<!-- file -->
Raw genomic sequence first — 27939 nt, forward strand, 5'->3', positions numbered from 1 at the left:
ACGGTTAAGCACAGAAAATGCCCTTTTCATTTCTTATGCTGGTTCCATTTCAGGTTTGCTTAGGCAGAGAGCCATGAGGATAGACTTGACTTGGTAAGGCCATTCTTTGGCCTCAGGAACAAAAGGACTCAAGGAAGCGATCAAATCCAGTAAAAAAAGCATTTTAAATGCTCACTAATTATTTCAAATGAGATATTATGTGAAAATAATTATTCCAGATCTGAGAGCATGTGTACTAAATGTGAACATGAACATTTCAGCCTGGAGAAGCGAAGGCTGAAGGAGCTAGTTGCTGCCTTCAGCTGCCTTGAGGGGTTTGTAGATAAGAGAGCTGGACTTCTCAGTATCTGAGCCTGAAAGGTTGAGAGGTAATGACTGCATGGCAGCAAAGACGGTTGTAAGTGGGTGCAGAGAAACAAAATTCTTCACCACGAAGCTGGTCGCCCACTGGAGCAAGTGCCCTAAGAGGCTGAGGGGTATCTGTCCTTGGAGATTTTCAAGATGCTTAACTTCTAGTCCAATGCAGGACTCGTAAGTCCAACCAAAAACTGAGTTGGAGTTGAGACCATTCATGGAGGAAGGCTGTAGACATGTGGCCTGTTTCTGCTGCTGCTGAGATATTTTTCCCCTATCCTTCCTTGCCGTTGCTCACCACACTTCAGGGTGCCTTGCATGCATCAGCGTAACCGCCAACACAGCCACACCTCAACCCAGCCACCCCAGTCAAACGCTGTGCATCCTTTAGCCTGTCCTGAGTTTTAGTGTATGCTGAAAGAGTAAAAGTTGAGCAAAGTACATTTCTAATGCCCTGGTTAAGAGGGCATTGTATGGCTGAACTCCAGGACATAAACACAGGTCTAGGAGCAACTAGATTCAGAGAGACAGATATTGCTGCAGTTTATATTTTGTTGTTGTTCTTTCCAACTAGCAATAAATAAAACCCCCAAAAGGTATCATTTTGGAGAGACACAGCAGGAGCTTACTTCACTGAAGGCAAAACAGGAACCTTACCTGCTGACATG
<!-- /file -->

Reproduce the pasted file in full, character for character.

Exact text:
Raw genomic sequence first — 27939 nt, forward strand, 5'->3', positions numbered from 1 at the left:
ACGGTTAAGCACAGAAAATGCCCTTTTCATTTCTTATGCTGGTTCCATTTCAGGTTTGCTTAGGCAGAGAGCCATGAGGATAGACTTGACTTGGTAAGGCCATTCTTTGGCCTCAGGAACAAAAGGACTCAAGGAAGCGATCAAATCCAGTAAAAAAAGCATTTTAAATGCTCACTAATTATTTCAAATGAGATATTATGTGAAAATAATTATTCCAGATCTGAGAGCATGTGTACTAAATGTGAACATGAACATTTCAGCCTGGAGAAGCGAAGGCTGAAGGAGCTAGTTGCTGCCTTCAGCTGCCTTGAGGGGTTTGTAGATAAGAGAGCTGGACTTCTCAGTATCTGAGCCTGAAAGGTTGAGAGGTAATGACTGCATGGCAGCAAAGACGGTTGTAAGTGGGTGCAGAGAAACAAAATTCTTCACCACGAAGCTGGTCGCCCACTGGAGCAAGTGCCCTAAGAGGCTGAGGGGTATCTGTCCTTGGAGATTTTCAAGATGCTTAACTTCTAGTCCAATGCAGGACTCGTAAGTCCAACCAAAAACTGAGTTGGAGTTGAGACCATTCATGGAGGAAGGCTGTAGACATGTGGCCTGTTTCTGCTGCTGCTGAGATATTTTTCCCCTATCCTTCCTTGCCGTTGCTCACCACACTTCAGGGTGCCTTGCATGCATCAGCGTAACCGCCAACACAGCCACACCTCAACCCAGCCACCCCAGTCAAACGCTGTGCATCCTTTAGCCTGTCCTGAGTTTTAGTGTATGCTGAAAGAGTAAAAGTTGAGCAAAGTACATTTCTAATGCCCTGGTTAAGAGGGCATTGTATGGCTGAACTCCAGGACATAAACACAGGTCTAGGAGCAACTAGATTCAGAGAGACAGATATTGCTGCAGTTTATATTTTGTTGTTGTTCTTTCCAACTAGCAATAAATAAAACCCCCAAAAGGTATCATTTTGGAGAGACACAGCAGGAGCTTACTTCACTGAAGGCAAAACAGGAACCTTACCTGCTGACATG